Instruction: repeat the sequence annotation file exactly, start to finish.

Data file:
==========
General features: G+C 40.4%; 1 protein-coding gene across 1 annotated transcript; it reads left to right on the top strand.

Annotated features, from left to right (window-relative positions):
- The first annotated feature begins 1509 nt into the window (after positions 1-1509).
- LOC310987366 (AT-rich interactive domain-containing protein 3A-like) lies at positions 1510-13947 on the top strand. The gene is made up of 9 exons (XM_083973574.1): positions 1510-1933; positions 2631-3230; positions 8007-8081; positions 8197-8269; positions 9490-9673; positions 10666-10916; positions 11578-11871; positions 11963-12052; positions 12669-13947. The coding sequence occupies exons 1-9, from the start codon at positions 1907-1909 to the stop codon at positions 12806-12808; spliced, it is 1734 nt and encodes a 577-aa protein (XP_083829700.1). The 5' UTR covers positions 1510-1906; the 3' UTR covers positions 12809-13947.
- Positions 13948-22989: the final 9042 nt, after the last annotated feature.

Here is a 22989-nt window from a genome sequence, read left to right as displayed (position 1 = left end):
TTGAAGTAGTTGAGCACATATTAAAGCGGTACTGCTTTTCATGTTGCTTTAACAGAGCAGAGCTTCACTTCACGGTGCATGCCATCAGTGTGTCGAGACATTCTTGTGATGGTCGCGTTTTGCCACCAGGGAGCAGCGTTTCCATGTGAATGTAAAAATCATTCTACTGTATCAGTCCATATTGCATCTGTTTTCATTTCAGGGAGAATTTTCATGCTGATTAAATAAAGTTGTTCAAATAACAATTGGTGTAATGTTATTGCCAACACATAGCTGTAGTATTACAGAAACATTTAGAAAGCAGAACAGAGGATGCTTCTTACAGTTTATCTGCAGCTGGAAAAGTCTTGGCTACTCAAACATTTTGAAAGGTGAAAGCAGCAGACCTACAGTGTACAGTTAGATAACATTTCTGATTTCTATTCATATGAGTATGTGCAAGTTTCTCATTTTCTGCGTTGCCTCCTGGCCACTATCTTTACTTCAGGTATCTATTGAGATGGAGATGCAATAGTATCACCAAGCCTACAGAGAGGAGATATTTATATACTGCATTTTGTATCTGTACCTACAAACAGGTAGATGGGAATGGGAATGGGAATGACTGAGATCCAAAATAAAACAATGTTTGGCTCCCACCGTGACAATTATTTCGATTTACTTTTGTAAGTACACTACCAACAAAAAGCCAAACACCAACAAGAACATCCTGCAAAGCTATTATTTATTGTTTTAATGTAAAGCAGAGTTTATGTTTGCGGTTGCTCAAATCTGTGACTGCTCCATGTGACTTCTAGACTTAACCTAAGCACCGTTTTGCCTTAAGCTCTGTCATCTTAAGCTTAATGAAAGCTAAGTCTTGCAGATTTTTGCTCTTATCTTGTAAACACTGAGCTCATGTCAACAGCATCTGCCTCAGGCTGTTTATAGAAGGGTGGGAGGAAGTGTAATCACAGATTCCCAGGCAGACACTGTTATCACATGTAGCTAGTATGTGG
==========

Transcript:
General features: G+C 40.4%; 1 protein-coding gene across 1 annotated transcript; it reads left to right on the top strand.

Annotated features, from left to right (window-relative positions):
- The first annotated feature begins 1509 nt into the window (after positions 1-1509).
- LOC310987366 (AT-rich interactive domain-containing protein 3A-like) lies at positions 1510-13947 on the top strand. The gene is made up of 9 exons (XM_083973574.1): positions 1510-1933; positions 2631-3230; positions 8007-8081; positions 8197-8269; positions 9490-9673; positions 10666-10916; positions 11578-11871; positions 11963-12052; positions 12669-13947. The coding sequence occupies exons 1-9, from the start codon at positions 1907-1909 to the stop codon at positions 12806-12808; spliced, it is 1734 nt and encodes a 577-aa protein (XP_083829700.1). The 5' UTR covers positions 1510-1906; the 3' UTR covers positions 12809-13947.
- Positions 13948-22989: the final 9042 nt, after the last annotated feature.

Here is a 22989-nt window from a genome sequence, read left to right as displayed (position 1 = left end):
TTGAAGTAGTTGAGCACATATTAAAGCGGTACTGCTTTTCATGTTGCTTTAACAGAGCAGAGCTTCACTTCACGGTGCATGCCATCAGTGTGTCGAGACATTCTTGTGATGGTCGCGTTTTGCCACCAGGGAGCAGCGTTTCCATGTGAATGTAAAAATCATTCTACTGTATCAGTCCATATTGCATCTGTTTTCATTTCAGGGAGAATTTTCATGCTGATTAAATAAAGTTGTTCAAATAACAATTGGTGTAATGTTATTGCCAACACATAGCTGTAGTATTACAGAAACATTTAGAAAGCAGAACAGAGGATGCTTCTTACAGTTTATCTGCAGCTGGAAAAGTCTTGGCTACTCAAACATTTTGAAAGGTGAAAGCAGCAGACCTACAGTGTACAGTTAGATAACATTTCTGATTTCTATTCATATGAGTATGTGCAAGTTTCTCATTTTCTGCGTTGCCTCCTGGCCACTATCTTTACTTCAGGTATCTATTGAGATGGAGATGCAATAGTATCACCAAGCCTACAGAGAGGAGATATTTATATACTGCATTTTGTATCTGTACCTACAAACAGGTAGATGGGAATGGGAATGGGAATGACTGAGATCCAAAATAAAACAATGTTTGGCTCCCACCGTGACAATTATTTCGATTTACTTTTGTAAGTACACTACCAACAAAAAGCCAAACACCAACAAGAACATCCTGCAAAGCTATTATTTATTGTTTTAATGTAAAGCAGAGTTTATGTTTGCGGTTGCTCAAATCTGTGACTGCTCCATGTGACTTCTAGACTTAACCTAAGCACCGTTTTGCCTTAAGCTCTGTCATCTTAAGCTTAATGAAAGCTAAGTCTTGCAGATTTTTGCTCTTATCTTGTAAACACTGAGCTCATGTCAACAGCATCTGCCTCAGGCTGTTTATAGAAGGGTGGGAGGAAGTGTAATCACAGATTCCCAGGCAGACACTGTTATCACATGTAGCTAGTATGTGG